It’s even more startling given the current focus on inclusive growth, for the switch to EVs is an economic advancement, on an individual and societal level. Decarbonisation will free up resources and push growth, but the way in which we go about it will have impacts for generations after the task is complete.

If there is one lesson that has been not so much taught to us as screamed at us by recent history, it is that the market does not deliver inclusivity by itself. Left to its own devices, the market tends to leave people behind. And people left behind make all kinds of rational decisions, in polling stations and elsewhere that can seem wholly irrational to those charged with keeping pace – as illuminted in Jeremy Harding’s despatch from the ‘periphery’ which has incubated France’s ‘gilet jaunes’ in the London Review of Books.

But what in the name of Nikola Tesla has any of this to do with charging stations? The Localis argument is simple: local government must work strategically with energy network providers to ensure that EV charging stations are rolled out equally across areas, to ensure deprived areas do not face further disadvantage in the switch to EVs. To do so, Ofgem must first devolve certain regulations around energy supply and management to our combined authorities and city regions.


Although it might make sense now to invest in wealthier areas where EVs are already present, if there isn’t infrastructure in place ahead of demand elsewhere, then we risk a ‘tale of two cities’, where decarbonisation is two-speed and its benefits are two-tier.

The Department for Transport (DfT) announced on Monday that urban mobility will be an issue for overarching and intelligent strategy moving forward. The issue of fairness must be central to any such strategy, lest it just become a case of more nice things in nice places and a further widening of the social gap in our cities.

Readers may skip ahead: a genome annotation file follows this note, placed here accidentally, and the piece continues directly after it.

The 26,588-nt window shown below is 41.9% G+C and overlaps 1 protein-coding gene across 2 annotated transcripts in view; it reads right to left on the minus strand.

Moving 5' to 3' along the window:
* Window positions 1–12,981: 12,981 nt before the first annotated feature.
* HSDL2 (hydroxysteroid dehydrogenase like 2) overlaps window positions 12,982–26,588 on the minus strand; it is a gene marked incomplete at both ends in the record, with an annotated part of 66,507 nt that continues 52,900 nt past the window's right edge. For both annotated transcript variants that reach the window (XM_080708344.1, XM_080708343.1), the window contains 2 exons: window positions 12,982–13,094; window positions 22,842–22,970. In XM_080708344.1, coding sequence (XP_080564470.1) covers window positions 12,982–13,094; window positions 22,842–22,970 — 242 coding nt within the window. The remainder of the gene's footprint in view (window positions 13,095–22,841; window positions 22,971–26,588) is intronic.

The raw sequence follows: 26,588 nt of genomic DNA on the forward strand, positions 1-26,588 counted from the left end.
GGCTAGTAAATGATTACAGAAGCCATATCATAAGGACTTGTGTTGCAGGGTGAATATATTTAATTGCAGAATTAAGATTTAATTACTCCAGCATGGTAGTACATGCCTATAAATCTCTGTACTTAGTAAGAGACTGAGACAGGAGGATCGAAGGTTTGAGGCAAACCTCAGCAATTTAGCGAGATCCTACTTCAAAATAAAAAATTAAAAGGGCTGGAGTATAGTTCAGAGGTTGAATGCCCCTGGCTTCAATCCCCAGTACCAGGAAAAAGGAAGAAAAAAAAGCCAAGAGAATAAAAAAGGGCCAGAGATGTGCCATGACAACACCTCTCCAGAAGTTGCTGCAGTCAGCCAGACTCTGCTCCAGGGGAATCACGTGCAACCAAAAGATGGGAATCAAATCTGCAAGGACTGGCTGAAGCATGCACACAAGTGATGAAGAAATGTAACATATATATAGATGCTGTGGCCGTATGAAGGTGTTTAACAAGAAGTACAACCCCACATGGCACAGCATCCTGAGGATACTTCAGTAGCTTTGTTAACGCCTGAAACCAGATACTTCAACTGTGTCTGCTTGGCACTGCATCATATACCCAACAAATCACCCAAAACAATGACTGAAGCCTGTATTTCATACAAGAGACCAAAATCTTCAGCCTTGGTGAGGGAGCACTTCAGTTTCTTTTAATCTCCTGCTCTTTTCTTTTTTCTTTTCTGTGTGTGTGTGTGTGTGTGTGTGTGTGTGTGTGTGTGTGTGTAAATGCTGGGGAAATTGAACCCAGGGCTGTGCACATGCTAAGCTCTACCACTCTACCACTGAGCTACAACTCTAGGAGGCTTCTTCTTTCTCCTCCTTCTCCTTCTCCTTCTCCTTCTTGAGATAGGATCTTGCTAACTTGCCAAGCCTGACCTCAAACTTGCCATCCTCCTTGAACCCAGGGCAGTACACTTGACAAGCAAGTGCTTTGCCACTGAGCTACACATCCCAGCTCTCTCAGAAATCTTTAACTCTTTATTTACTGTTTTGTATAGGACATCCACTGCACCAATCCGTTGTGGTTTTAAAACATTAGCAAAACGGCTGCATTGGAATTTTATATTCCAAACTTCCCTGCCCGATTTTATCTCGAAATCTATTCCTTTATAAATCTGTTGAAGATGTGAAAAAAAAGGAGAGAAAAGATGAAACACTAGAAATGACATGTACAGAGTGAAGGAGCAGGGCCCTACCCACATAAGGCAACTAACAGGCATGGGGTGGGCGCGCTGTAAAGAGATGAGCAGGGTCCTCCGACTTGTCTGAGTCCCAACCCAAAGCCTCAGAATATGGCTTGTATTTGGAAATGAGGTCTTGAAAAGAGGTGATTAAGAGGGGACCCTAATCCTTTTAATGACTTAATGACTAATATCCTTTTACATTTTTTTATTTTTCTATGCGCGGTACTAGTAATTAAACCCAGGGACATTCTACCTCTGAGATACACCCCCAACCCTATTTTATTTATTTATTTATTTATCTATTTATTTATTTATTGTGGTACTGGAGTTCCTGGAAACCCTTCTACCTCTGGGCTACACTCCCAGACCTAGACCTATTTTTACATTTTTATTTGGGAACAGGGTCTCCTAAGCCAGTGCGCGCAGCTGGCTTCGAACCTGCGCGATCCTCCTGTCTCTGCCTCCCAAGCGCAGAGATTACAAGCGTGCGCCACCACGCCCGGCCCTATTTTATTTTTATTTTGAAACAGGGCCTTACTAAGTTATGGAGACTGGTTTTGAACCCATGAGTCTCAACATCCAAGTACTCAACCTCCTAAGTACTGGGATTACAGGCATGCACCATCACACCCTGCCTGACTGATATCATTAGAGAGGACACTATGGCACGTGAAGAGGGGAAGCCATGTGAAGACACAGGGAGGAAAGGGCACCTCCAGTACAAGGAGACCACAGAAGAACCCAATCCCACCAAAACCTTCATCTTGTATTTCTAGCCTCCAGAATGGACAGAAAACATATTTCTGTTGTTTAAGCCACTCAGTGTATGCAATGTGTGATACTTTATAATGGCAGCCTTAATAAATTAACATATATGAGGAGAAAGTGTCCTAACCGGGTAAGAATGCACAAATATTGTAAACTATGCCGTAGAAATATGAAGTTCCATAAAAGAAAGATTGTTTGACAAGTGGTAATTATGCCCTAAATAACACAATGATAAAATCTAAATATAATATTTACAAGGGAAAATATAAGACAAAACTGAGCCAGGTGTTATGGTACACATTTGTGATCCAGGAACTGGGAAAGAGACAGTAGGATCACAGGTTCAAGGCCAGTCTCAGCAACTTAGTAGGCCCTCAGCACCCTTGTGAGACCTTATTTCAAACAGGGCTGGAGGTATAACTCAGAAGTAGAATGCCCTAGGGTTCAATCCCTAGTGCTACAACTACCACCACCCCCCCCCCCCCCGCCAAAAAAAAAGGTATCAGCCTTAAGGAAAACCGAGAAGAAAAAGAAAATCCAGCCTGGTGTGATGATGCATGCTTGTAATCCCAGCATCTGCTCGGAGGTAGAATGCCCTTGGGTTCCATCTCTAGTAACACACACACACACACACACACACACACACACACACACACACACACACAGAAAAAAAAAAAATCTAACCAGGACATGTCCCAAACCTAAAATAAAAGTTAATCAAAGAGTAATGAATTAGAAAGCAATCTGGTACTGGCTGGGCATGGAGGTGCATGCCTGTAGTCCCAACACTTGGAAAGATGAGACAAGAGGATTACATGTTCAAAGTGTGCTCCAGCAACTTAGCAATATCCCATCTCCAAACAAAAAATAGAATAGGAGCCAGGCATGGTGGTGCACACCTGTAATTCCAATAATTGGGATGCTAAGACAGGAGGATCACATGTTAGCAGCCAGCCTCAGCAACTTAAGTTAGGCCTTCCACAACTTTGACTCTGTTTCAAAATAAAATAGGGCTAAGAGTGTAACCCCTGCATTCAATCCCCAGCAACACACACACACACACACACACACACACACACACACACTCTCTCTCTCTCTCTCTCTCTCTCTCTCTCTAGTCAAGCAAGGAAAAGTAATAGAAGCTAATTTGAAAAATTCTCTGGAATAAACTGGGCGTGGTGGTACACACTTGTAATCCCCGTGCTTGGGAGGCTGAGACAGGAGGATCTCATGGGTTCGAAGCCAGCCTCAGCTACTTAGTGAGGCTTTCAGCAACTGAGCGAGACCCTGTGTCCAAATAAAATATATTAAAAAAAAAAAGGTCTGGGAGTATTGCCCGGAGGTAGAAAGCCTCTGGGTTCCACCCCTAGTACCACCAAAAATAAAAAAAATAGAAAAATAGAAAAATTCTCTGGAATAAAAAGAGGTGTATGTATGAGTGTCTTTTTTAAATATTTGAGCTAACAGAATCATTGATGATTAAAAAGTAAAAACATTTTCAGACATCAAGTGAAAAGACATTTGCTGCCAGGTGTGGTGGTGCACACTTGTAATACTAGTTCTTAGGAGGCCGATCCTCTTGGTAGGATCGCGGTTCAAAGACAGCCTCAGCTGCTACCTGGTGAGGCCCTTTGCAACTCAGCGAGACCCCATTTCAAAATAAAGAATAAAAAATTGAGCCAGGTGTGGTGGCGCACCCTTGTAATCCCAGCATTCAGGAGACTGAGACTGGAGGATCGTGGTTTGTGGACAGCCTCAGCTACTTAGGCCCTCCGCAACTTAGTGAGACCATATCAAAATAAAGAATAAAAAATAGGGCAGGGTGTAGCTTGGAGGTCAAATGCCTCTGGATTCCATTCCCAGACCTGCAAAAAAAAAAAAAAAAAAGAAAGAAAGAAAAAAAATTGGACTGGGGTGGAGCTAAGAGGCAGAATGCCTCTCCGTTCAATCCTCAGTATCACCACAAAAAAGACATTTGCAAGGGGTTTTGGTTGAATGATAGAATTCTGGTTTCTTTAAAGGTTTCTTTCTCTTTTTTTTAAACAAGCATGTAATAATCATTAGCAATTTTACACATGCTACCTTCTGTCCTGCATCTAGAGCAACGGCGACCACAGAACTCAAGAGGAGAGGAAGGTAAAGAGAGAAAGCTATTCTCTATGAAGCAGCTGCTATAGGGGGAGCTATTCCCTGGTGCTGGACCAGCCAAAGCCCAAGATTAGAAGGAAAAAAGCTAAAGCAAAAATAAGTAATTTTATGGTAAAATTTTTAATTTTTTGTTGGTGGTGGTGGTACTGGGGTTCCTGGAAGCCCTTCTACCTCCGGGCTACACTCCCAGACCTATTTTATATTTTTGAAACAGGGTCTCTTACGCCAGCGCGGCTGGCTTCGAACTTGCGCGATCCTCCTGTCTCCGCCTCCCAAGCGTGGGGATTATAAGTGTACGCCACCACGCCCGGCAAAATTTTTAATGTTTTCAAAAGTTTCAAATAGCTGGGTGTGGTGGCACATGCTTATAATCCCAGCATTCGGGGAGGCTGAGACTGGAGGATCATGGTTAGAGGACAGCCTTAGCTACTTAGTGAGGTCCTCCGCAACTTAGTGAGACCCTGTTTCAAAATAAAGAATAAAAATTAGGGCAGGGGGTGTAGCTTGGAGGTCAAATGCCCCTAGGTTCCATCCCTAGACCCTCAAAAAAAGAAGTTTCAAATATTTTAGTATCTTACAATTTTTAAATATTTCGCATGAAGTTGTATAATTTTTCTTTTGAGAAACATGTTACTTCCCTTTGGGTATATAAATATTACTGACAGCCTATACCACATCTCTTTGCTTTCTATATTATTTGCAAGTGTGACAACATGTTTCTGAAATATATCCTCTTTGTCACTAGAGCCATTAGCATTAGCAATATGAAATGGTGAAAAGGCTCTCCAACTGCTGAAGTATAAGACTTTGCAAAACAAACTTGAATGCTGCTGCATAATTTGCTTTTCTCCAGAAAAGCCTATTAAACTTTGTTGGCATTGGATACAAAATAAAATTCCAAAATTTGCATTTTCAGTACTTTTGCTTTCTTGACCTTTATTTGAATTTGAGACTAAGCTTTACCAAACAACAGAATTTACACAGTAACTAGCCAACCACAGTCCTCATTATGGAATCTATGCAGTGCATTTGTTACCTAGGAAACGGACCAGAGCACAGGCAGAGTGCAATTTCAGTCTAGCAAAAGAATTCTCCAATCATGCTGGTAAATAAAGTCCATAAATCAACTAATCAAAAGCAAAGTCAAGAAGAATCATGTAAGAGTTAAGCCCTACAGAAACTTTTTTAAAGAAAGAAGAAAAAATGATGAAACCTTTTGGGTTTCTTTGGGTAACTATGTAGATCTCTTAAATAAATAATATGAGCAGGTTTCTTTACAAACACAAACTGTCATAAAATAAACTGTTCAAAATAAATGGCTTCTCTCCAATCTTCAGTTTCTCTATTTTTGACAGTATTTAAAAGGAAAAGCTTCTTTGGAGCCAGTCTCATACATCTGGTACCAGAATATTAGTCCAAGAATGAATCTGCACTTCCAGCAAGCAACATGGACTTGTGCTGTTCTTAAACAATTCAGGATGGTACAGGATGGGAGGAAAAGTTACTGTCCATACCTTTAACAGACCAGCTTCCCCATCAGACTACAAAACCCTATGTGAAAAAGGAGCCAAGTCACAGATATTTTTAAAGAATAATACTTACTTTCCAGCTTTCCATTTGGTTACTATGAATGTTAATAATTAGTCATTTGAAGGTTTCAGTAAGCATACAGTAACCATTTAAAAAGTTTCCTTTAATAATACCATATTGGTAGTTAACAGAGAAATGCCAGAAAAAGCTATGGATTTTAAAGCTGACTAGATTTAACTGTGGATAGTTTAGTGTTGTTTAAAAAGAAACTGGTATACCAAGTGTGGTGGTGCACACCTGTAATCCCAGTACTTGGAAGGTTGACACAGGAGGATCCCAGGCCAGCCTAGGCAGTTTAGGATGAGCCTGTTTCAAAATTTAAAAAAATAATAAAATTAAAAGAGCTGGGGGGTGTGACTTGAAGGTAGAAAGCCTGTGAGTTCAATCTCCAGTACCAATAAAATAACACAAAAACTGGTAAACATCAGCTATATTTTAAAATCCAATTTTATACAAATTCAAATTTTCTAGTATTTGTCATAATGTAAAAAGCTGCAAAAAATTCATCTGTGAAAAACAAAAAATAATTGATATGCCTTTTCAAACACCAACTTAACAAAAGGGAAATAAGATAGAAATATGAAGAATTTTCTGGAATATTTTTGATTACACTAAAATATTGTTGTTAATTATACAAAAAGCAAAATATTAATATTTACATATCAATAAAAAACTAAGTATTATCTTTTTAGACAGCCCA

This is where the local state comes in. To achieve clean transport across a city, more is needed than just the installation of charging points.  Collaboration must be coordinated between many of a place’s moving parts.

The DfT announcement makes much of open data, which is undoubtedly crucial to realising the goal of a smart city. This awareness of digital infrastructure must also be matched by upgrades to physical infrastructure, if we are going to realise the full network effects of an integrated city, and as we argue in detail in our recent report, it is here that inclusivity can be stitched firmly into the fabric.

Councils know the ins and outs of deprivation within their boundaries and are uniquely placed to bring together stakeholders from across sectors to devise and implement inclusive transport strategy. In the switch to EVs and in the wider Future of Mobility, they must stay a major player in the game.

As transport minister and biographer of Edmund Burke, Jesse Norman has been keen to stress the founding Conservative philosopher’s belief in the duty of those living in the present to respect the traditions of the past and keep this legacy alive for their own successors.

If this is to be a Burkean moment in making the leap to the transformative transport systems of the future, Mr Norman should give due attention to local government’s role as “little platoons” in this process: as committed agents of change whose civic responsibility and knowledge of place can make this mobility revolution happen.

Joe Fyans is head of research at the think tank Localis.